So You Want to Sell to Gen Z?
Every generation has its stereotypes: Gen X doesn’t want to grow up. Millennials are self-involved and saddled with debt — but they do have great taste in houseplants and color (see: Millennial Pink). Gen Z are digital natives who will save the world with their activism. Baby Boomers might be a bit clueless (“OK, Boomer …”) but they are responsible investors who make up “The Greatest Generation.”
And so goes the prevailing wisdom.
For years, marketers have tried to appeal to a given generation’s perceived traits based on shared historical and cultural events in their lifetimes. For Baby Boomers, it was World War II. Gen X faced the end of the Cold War and the AIDS crisis. The Great Recession and 9/11 were formative events for Millennials. Who knows how the pandemic will shape the generation of kids who just spent a year spinning between distance learning, hybrid schedules and now finally going back into classrooms.
Capturing that generational lightning in a bottle can be a challenge. A recent New York Times story related AARP’s efforts to get Gen X onboard the approaching-retirement train, when many of them (us) are in denial that they (we) are even in middle age — much less approaching senior status. And then there was the recent Gen Z takedown of Millennials’ skinny jeans and side parts, which likely helped boost the market for “Mom Jeans.”
How to Do It Right
There are ways to target age groups effectively: First, marketers should focus on statistics that are backed up by research rather than on broad stereotypes that pigeon-hole an entire generation. No matter how old someone is, no one wants to feel like they’re a generic soldier in a like-minded and -aged army of consumers, and marketing content that strikes them that way will backfire.
That said, there is valid data to consider — and some stereotypes exist for a reason. Take this story from Pew Research on the members of Gen Z, which shows that they are more ethnically diverse than previous generations, they are more likely to go to college and, like Millennials, they believe that an activist government can effectively solve problems.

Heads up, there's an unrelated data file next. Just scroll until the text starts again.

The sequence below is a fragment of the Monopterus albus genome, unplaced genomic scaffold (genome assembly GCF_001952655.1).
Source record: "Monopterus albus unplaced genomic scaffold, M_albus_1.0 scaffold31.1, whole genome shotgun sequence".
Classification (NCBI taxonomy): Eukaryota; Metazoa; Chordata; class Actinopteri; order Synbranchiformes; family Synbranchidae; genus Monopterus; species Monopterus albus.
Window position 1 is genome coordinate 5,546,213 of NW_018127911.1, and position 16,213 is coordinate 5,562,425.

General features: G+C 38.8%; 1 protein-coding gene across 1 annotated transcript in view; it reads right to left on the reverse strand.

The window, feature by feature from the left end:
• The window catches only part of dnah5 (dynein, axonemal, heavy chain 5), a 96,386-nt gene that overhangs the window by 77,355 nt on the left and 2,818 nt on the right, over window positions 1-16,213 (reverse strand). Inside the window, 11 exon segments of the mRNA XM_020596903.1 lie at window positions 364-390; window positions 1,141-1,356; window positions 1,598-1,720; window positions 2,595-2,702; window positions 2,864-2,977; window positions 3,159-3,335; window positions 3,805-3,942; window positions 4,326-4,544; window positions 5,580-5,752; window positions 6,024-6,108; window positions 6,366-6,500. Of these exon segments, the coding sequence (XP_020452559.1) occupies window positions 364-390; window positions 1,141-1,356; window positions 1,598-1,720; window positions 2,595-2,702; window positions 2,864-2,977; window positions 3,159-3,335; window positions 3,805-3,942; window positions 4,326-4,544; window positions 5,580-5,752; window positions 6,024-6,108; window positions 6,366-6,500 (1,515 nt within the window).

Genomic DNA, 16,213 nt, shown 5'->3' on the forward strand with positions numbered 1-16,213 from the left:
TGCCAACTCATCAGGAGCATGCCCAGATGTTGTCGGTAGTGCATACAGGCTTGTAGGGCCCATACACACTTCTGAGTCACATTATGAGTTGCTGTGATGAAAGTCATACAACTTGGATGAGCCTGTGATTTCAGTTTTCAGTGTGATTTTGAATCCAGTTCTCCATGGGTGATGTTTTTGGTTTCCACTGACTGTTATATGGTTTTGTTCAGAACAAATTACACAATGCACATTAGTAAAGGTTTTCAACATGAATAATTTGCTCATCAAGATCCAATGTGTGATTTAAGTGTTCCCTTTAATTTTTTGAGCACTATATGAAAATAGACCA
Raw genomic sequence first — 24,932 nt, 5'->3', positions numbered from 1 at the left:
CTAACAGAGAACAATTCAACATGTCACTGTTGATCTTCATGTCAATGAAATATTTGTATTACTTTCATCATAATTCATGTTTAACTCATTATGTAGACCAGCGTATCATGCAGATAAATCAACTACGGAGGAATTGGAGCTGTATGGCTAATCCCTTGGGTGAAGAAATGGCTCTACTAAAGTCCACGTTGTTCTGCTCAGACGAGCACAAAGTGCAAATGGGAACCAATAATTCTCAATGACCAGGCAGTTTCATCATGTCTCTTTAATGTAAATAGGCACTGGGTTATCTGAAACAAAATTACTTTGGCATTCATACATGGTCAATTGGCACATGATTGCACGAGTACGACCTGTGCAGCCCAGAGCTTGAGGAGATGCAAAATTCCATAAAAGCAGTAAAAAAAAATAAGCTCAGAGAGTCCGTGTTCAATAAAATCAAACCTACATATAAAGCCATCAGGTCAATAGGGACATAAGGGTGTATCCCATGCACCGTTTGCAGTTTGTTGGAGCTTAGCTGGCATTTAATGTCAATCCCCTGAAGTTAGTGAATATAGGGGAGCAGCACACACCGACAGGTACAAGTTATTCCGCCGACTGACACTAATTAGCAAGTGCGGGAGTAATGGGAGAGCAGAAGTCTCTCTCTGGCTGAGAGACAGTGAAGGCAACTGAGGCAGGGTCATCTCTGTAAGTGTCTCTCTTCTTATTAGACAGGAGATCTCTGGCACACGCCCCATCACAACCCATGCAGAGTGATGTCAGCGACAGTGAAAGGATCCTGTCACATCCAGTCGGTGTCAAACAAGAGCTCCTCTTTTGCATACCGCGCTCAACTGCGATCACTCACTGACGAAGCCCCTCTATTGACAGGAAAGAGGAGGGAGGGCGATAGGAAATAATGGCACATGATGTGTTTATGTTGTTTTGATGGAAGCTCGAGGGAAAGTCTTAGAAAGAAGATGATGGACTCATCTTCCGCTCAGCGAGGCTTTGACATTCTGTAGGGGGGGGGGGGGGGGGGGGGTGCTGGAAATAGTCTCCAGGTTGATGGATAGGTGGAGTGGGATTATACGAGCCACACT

Marketers need to take a strategic approach to generational marketing. How is age relevant to your brand? Does a campaign aimed at a particular demographic feel authentic and true to your company? Is it smart rather than pandering? These might all seem like obvious questions, but there have been examples of big brands that failed to consider them — or were simply enthralled by their own brilliant idea — before moving forward with a campaign that fell flat, or worse. When considering age, factor in other complementary research and data you have about your actual and target customers.
A Targeted Approach
Creating well-researched personas allows you to accurately aim and test concepts as you develop them. IEN has extensive experience in digital and journalistic research, as well as persona development, that can help you meet your customers where they are — driving content that resonates and builds lasting brand loyalty.
Reach out to learn more about IEN’s unique approach to research, strategy and content production.
Sarah Elbert is Senior Director of Content Strategy at the Informed Engagement Network.